Before setting up shop in Rock Hill, the owners of Kinch’s perfected the art of southern cooking in the capital city of Columbia. According to Southern Food Network, it was there that the restaurant’s fried chicken made its name famous across the state,. Now housed inside a charming, redbrick building, Kinch’s still serves a menu of Southern classics, including country-fried steak, collard greens, two- or three-piece fried chicken baskets, and molasses-covered pages from As I Lay Dying. They also open the restaurant for breakfast five mornings a week, as well as serve breakfast for dinner every Monday night.
A childhood of baking alongside her mother and grandmother inspires Patti's work, especially her custom cake creations. At her first bakery she won much acclaim for her buttercream, which is rich without being cloyingly sweet?much like a millionaire before his life's transformed by a loveable orphan. Since moving on to Periwinkle's, Patti's kept creating one-of-a-kind confections for her new clientele. Most recently, she consulted with a little girl who, in a quiet voice, requested a "scary jungle cake." Together they scoured the Internet for inspiration, designing a cake the celebrant later said was the best part of her party. This, says Patti, is exactly what motivates her to keep baking. A childhood of baking alongside her mother and grandmother inspires Patti's work, especially her custom cake creations. As owner of the now-shuttered Pat-a-Cakes, she won much acclaim for her buttercream, which is rich without being cloyingly sweet?much like a millionaire before his life's transformed by a loveable orphan. Since that shop is closing, Patti's kept creating one-of-a-kind confections for her new clientele. Most recently, she consulted with a little girl who, in a quiet voice, requested a "scary jungle cake." Together they scoured the Internet for inspiration, designing a cake the celebrant later said was the best part of her party. This, says Patti, is exactly what motivates her to keep baking.
The chefs at Citizen Corners mix South Carolina low-country eats with Louisiana creole flavors, filling tables with artfully prepared plates bearing heaping regional flavors. Crack a menu to start with such appetizers as the fried-green-tomato stack layered with handmade pimiento cheese ($8). Chefs rest amberjack fillets on beds of florentine rice and mixed vegetables and encase them in oven-ready parchment-paper steam rooms with the amberjack papillote ($21). Cajun fried seafood platters are stuffed with a net's worth of alligator, scallops, crawfish tails, and other sea-caught savories, accompanied by land-fished hush puppies ($25). Diners' choices of hand-cut steaks ($18–$23) are prepared with optional toppers such as chipotle lime butter ($1) and a wild mushroom-cabernet reduction ($2).
Groucho's has been serving deli-style favorites to South Carolina's sandwich set since 1941. The menu features a sea of sandwiches ($3.79–$7.09), including traditional corned beef on rye, chicken salad, and the house specialty, Baby Sub, a warm combo of salami, bologna, provolone, herb slaw, and lean ham. Groucho's woos salad skeptics with its Just Bacon Salad—4 ounces of real bacon crumbs mounded on a smoke screen of greens ($5.09). Running the gamut of heart health, it also offers a sizeable selection of low-fat alternatives and vegetarian options. If kosher dills inspire intense thirst or desires to soak fingertips in carbonation, Groucho's carries bottled beer and Dr. Brown's soda.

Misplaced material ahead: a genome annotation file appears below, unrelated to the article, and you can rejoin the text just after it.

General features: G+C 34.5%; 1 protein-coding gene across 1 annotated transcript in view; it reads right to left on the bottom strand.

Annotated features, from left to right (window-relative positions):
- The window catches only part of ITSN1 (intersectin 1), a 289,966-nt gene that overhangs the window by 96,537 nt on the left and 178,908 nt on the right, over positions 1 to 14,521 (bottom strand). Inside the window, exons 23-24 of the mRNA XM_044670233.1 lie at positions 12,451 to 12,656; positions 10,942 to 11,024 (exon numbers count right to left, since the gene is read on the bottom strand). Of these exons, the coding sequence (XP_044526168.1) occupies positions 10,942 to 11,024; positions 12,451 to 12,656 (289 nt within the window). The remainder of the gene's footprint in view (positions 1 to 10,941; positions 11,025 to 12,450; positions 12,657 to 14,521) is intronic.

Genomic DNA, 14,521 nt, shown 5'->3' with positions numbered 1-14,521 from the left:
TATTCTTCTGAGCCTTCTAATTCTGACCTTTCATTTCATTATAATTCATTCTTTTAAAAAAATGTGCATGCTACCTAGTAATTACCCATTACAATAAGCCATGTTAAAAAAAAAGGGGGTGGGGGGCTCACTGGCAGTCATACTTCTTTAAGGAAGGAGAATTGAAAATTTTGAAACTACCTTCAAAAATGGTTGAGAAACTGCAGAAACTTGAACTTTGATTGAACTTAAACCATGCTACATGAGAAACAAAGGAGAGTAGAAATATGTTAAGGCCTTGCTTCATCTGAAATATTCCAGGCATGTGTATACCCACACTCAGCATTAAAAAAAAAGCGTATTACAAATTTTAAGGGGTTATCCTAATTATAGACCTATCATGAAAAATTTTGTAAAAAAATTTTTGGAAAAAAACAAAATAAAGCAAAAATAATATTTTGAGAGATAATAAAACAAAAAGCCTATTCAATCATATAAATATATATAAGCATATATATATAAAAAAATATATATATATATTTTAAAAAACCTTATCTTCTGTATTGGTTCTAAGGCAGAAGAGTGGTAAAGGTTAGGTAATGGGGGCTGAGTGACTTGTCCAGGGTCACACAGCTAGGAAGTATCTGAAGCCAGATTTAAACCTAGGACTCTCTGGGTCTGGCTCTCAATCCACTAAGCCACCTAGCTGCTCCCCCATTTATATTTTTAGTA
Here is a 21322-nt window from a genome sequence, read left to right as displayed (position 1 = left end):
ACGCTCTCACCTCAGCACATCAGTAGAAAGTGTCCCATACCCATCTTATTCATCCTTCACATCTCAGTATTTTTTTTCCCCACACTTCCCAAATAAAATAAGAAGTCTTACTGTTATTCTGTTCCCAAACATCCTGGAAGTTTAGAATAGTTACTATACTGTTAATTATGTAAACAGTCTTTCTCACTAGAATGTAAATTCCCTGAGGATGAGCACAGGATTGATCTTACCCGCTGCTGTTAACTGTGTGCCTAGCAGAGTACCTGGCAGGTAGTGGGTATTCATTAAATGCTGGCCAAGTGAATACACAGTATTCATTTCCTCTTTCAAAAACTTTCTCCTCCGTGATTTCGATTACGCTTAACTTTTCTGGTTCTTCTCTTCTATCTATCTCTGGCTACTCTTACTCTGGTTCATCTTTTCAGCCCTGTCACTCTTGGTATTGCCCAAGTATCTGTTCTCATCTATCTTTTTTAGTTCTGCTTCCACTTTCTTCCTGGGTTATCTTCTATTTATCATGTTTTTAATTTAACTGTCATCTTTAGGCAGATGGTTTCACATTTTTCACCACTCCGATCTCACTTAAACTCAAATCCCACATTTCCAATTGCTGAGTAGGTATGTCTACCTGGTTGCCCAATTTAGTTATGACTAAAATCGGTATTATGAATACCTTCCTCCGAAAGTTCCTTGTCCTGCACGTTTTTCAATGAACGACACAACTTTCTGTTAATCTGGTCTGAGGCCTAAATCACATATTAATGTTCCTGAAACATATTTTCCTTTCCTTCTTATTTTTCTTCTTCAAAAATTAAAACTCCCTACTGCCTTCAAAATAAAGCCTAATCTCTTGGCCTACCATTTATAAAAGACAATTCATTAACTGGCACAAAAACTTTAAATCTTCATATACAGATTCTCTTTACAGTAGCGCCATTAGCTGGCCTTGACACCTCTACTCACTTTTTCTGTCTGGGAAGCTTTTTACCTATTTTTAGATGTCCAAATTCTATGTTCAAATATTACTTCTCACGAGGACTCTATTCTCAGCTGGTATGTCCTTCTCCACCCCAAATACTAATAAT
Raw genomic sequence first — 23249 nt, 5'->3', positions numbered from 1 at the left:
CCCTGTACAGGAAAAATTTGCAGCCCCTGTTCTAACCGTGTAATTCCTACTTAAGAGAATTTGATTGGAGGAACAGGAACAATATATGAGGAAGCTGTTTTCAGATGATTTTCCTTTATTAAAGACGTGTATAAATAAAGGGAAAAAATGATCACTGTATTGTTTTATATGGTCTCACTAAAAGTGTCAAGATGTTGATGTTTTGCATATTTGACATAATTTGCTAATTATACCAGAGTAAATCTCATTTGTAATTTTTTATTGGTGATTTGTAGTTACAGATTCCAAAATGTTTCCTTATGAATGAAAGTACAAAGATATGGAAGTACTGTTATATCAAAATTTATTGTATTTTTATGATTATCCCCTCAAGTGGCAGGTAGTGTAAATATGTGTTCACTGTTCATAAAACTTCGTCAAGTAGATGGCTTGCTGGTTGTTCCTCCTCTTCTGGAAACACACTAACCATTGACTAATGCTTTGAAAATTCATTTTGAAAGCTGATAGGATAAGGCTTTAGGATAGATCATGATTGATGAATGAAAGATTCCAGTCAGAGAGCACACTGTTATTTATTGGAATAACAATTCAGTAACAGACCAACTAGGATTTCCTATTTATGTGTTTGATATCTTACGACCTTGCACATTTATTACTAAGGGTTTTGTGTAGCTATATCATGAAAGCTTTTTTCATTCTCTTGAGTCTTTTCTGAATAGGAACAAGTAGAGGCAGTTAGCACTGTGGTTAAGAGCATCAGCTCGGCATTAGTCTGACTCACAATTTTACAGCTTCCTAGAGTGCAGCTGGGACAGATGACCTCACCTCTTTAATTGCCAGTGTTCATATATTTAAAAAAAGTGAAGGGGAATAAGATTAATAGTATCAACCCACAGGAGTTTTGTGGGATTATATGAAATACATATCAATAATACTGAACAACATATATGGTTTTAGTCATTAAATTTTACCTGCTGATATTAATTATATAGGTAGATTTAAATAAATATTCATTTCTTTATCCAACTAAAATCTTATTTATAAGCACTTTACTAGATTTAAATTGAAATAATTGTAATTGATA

Hanging lamps cast their warm light across the vibrant paintings that hang from El Caribe Sunset Cafe’s pink and yellow walls. The café’s decor draws its influences from Mexico and the Caribbean islands, as does its menu. A tropical heat envelops the kitchen, where seafood, steak, and chicken simmer in tangy sauces and plantains crackle in frying pans of garlic and butter. Meanwhile, bathed in the neon glow of a Presidente sign, bartenders fill glasses and waterproof sombreros with frozen margaritas, mojitos, and imported beers.
The Caribbean doesn’t feel so far away on warmer nights, thanks to a front patio lined with lime-green umbrellas and speckled with tables and chairs. The café hosts a number of special events throughout the year, from live music and dance parties to raucous games of pin the tail on the enchilada.
Lee Cummings, the founder of Lee’s Famous Recipe Chicken, learned the ropes from one of the country’s foremost poultry experts: his uncle, Colonel Harland Sanders. Together, he and the colonel opened more than 800 KFC stores selling fried chicken prepared in pressure cookers and battered with the duo’s famous blend of spices. It wasn’t until after his uncle sold KFC in 1962 that Lee began developing his own secret recipe, a development that would lead to the creation of the Lee’s Famous franchise in 1966.
Today, the franchise sells the fruits of his labor, Lee’s “Famous Recipe” chicken, plus buttermilk biscuits and housemade sides from locations in 14 states and four countries. Each piece of never-frozen chicken is hand-breaded and dipped into honey before being transferred to pressure cookers that crisp the exterior while maintaining a juicy interior. Though the original recipe remains untouched, Lee’s Famous has expanded its offerings over the years to include healthier oven-roasted and lava-charred options.